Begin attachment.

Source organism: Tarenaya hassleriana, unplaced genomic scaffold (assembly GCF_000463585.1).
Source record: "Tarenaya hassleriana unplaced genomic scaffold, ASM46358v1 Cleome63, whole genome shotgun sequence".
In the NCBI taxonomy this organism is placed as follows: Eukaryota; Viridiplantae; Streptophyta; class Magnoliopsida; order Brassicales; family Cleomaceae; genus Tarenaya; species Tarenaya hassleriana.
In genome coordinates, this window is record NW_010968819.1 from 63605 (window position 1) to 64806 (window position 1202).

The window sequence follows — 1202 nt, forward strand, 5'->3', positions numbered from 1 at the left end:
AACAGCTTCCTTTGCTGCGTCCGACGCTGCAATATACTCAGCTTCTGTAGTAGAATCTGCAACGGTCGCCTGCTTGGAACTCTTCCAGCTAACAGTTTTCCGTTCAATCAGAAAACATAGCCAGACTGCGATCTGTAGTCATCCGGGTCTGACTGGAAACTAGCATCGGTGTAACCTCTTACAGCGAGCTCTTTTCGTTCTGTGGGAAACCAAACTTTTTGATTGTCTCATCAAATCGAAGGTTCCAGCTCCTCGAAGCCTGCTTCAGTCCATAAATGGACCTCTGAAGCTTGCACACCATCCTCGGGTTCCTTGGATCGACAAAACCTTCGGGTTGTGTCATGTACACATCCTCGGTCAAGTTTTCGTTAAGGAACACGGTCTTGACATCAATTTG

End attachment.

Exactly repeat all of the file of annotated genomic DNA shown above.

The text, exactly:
Source organism: Tarenaya hassleriana, unplaced genomic scaffold (assembly GCF_000463585.1).
Source record: "Tarenaya hassleriana unplaced genomic scaffold, ASM46358v1 Cleome63, whole genome shotgun sequence".
In the NCBI taxonomy this organism is placed as follows: Eukaryota; Viridiplantae; Streptophyta; class Magnoliopsida; order Brassicales; family Cleomaceae; genus Tarenaya; species Tarenaya hassleriana.
In genome coordinates, this window is record NW_010968819.1 from 63605 (window position 1) to 64806 (window position 1202).

The window sequence follows — 1202 nt, forward strand, 5'->3', positions numbered from 1 at the left end:
AACAGCTTCCTTTGCTGCGTCCGACGCTGCAATATACTCAGCTTCTGTAGTAGAATCTGCAACGGTCGCCTGCTTGGAACTCTTCCAGCTAACAGTTTTCCGTTCAATCAGAAAACATAGCCAGACTGCGATCTGTAGTCATCCGGGTCTGACTGGAAACTAGCATCGGTGTAACCTCTTACAGCGAGCTCTTTTCGTTCTGTGGGAAACCAAACTTTTTGATTGTCTCATCAAATCGAAGGTTCCAGCTCCTCGAAGCCTGCTTCAGTCCATAAATGGACCTCTGAAGCTTGCACACCATCCTCGGGTTCCTTGGATCGACAAAACCTTCGGGTTGTGTCATGTACACATCCTCGGTCAAGTTTTCGTTAAGGAACACGGTCTTGACATCAATTTG